A Critical and Exegetical Commentary on the Epistle to the Galatians

A Critical and Exegetical Commentary on the Epistle to the Galatians

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A Critical and Exegetical Commentary on the Epistle to the Galatians

A Critical and Exegetical Commentary on the Epistle to the Galatians

Read FREE!

Excerpt

When in 1896 I began work upon the Epistle to the Galatians with definite reference to the preparation of this Commentary, it was with a clear conviction that if I was to make any appreciable contribution to the understanding of the epistle, it would be by confining myself to a few of the several lines of study which an interpreter might properly and profitably undertake. I decided not to attempt an exhaustive study of the history of the interpretation of the epistle, or of the rabbinic writings and method of exegesis. Convinced that, despite all that had been done in the study of the vocabulary of the New Testament, much remained still to be done, and strongly inclined to expect that such study would aid materially in the recovery of the primary elements of the thought of the apostle Paul, persuaded also that such lexicographical work would prepare the way for a clearer perception of the course of thought of the epistle, I determined, while not wholly neglecting other lines of study, to give my chief attention, first, to a fresh historical study of the vocabulary of the letter, and then to an endeavour to trace its course of thought with exactness and to state it with clearness.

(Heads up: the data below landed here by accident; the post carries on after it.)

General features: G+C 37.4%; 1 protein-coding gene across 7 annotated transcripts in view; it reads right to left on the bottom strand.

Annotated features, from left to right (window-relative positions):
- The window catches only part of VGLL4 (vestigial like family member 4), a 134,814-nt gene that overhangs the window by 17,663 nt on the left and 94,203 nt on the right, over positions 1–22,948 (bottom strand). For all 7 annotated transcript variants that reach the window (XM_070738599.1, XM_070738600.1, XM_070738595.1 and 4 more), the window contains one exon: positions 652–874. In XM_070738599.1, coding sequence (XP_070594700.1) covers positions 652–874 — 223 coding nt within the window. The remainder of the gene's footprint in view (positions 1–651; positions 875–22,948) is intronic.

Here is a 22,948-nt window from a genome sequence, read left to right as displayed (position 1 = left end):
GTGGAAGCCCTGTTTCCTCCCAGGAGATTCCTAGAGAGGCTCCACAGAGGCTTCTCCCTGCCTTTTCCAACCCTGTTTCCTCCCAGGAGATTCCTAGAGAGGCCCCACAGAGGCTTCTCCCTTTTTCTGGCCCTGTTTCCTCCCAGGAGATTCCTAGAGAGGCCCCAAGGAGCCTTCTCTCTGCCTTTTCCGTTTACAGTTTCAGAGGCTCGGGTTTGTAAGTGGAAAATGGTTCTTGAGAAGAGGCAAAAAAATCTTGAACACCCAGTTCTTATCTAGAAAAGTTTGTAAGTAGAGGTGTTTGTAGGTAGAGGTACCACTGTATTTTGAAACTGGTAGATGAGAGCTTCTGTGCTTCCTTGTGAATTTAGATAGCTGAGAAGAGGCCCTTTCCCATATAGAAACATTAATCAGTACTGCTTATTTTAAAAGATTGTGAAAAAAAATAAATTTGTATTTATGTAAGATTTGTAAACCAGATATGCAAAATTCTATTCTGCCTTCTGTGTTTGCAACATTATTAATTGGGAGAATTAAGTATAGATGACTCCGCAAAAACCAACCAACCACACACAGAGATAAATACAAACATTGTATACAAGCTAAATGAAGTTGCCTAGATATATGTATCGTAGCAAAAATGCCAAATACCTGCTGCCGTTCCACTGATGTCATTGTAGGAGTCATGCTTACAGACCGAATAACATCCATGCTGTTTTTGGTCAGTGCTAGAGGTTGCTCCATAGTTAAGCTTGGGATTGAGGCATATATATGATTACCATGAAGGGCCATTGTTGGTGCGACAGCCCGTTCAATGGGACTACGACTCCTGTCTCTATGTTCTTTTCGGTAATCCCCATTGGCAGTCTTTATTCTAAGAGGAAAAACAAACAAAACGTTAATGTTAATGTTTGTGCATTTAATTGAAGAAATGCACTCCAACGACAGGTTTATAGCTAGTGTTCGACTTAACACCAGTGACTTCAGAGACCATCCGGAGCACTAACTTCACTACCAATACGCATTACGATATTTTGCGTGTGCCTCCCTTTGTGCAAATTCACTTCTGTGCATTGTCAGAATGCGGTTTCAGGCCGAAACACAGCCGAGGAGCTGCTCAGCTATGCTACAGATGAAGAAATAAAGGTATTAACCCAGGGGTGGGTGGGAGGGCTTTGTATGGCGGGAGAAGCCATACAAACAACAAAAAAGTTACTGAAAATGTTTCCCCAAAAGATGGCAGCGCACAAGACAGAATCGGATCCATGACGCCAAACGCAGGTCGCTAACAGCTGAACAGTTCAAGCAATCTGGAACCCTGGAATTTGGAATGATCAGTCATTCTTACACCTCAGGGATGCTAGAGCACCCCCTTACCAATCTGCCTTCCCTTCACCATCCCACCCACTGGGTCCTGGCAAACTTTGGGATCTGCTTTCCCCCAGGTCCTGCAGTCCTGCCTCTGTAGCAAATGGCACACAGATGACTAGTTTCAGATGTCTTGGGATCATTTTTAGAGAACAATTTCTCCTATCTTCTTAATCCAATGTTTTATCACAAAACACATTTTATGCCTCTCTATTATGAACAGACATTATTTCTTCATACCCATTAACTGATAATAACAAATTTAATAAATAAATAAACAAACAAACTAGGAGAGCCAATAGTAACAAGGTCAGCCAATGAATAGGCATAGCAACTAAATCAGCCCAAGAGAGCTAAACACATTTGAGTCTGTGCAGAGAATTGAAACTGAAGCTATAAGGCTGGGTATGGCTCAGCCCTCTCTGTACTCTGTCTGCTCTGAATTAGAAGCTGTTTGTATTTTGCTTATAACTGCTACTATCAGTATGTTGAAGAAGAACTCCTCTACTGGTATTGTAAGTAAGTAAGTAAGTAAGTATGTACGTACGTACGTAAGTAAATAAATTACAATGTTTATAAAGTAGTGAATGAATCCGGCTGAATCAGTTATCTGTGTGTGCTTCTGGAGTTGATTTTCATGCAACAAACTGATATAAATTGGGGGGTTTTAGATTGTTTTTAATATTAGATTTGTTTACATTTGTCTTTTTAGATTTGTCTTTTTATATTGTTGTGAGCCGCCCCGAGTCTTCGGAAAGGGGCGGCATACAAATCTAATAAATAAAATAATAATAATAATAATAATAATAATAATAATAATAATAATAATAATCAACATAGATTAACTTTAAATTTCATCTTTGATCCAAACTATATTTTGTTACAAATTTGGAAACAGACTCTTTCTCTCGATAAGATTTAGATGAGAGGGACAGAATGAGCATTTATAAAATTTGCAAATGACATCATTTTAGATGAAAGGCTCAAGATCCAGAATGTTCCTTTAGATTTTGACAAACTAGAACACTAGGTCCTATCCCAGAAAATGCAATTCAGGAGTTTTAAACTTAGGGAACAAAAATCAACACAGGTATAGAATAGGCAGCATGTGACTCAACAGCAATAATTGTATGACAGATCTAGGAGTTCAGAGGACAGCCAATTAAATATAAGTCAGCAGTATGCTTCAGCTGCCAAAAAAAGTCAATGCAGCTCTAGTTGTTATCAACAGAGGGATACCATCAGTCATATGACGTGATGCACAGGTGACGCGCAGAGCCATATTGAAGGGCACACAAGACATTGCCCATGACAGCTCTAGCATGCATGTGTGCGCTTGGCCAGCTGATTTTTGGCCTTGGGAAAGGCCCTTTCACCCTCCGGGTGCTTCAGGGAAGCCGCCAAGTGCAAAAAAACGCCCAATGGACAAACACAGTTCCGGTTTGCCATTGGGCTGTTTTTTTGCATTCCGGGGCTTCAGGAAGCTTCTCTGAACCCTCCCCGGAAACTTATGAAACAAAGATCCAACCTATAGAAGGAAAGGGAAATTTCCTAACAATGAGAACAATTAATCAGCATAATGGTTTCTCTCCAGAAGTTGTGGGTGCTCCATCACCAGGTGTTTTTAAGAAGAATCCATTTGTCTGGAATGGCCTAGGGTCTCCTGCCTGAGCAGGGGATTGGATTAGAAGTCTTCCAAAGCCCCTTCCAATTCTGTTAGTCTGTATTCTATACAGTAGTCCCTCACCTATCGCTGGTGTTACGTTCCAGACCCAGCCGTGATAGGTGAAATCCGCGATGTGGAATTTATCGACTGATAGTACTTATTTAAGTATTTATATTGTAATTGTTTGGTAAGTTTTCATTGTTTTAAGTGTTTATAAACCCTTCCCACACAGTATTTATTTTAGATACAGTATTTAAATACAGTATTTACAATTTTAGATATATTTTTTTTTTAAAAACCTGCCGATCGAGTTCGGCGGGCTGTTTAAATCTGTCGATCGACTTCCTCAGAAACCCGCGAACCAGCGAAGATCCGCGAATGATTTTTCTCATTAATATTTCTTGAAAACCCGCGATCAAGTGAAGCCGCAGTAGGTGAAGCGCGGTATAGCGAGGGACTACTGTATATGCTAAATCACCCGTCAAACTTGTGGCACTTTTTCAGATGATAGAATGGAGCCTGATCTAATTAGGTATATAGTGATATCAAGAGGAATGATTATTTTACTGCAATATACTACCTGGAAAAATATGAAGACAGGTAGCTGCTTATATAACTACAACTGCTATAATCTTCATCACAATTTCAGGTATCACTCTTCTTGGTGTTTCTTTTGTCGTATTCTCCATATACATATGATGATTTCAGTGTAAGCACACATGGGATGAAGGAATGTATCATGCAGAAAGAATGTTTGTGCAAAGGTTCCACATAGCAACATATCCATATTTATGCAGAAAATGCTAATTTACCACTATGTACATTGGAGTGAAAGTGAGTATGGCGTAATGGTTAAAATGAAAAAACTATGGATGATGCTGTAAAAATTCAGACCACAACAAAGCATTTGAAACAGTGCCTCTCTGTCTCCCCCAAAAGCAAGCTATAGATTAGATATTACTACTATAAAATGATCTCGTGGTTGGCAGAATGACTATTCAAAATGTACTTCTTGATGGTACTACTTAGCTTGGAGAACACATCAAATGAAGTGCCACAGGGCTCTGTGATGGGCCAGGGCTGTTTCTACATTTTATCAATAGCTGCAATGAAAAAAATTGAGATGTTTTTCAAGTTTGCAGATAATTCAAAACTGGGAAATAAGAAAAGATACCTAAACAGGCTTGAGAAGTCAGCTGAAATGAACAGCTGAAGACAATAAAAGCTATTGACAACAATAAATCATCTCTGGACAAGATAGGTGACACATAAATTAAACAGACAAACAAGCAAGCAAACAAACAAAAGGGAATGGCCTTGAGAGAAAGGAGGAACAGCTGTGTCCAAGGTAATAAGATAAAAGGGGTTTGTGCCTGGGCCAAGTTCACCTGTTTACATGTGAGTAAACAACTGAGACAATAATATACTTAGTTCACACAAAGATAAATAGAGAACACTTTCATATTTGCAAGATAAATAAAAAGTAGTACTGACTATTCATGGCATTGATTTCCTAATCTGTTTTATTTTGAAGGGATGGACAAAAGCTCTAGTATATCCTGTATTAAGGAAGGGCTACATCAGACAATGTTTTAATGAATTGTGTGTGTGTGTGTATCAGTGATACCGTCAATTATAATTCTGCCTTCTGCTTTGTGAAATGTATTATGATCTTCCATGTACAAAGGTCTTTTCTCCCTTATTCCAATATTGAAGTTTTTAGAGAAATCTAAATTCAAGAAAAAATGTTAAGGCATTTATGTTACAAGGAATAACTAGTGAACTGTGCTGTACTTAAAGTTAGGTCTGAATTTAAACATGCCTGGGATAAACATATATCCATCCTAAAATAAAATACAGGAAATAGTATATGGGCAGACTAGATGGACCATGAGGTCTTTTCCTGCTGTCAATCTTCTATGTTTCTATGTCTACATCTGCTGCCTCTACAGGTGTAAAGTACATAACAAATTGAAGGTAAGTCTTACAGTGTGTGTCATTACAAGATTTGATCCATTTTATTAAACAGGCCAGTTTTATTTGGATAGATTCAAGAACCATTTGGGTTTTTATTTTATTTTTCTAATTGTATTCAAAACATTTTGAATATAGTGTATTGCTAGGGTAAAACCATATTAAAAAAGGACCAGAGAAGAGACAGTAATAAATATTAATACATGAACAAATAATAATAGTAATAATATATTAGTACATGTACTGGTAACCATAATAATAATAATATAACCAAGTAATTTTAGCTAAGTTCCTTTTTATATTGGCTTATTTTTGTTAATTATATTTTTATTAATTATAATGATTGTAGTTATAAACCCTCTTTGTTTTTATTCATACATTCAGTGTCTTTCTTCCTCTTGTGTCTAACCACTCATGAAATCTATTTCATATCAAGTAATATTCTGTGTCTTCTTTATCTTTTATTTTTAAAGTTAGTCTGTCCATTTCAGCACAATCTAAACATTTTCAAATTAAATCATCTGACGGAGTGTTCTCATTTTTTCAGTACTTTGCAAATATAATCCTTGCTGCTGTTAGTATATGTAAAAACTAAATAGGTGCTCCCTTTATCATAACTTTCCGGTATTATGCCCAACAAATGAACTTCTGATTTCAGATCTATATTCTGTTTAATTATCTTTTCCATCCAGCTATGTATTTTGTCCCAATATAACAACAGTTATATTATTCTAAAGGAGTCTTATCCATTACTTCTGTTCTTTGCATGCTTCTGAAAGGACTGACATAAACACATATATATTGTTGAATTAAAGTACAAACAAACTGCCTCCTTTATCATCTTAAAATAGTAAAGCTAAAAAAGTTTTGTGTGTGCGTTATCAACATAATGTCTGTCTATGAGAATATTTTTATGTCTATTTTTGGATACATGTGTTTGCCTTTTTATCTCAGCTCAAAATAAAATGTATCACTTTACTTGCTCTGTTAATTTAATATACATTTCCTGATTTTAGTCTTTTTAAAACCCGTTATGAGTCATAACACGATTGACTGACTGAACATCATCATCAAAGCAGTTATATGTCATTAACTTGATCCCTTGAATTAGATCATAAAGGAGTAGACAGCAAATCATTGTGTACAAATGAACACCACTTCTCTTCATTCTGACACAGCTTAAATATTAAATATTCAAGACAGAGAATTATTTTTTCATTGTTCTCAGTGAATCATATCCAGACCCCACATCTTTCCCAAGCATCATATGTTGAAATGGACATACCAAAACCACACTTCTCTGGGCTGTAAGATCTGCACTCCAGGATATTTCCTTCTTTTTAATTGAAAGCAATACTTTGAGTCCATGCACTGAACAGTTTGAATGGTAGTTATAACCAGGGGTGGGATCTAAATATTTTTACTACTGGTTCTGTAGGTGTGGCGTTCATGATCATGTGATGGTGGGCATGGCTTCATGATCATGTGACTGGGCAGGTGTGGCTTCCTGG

When the study of the religions of the Roman empire, commonly known as the mystery religions, came into prominence, I gave some study to them, with the result that I became convinced that the contribution which a thorough investigation of them would make to the interpretation of this epistle, would not justify the postponement of the publication of this work for the period of years which such investigation would require.

Meantime, a growing sense of the close relationship between the experiences of the early Christian church, as these are disclosed in the letter, and those through which Christianity of our own day is passing, had greatly increased my sense of the practical value of the letter to the church of to-day, and begotten a strong desire to make this clear to my readers.

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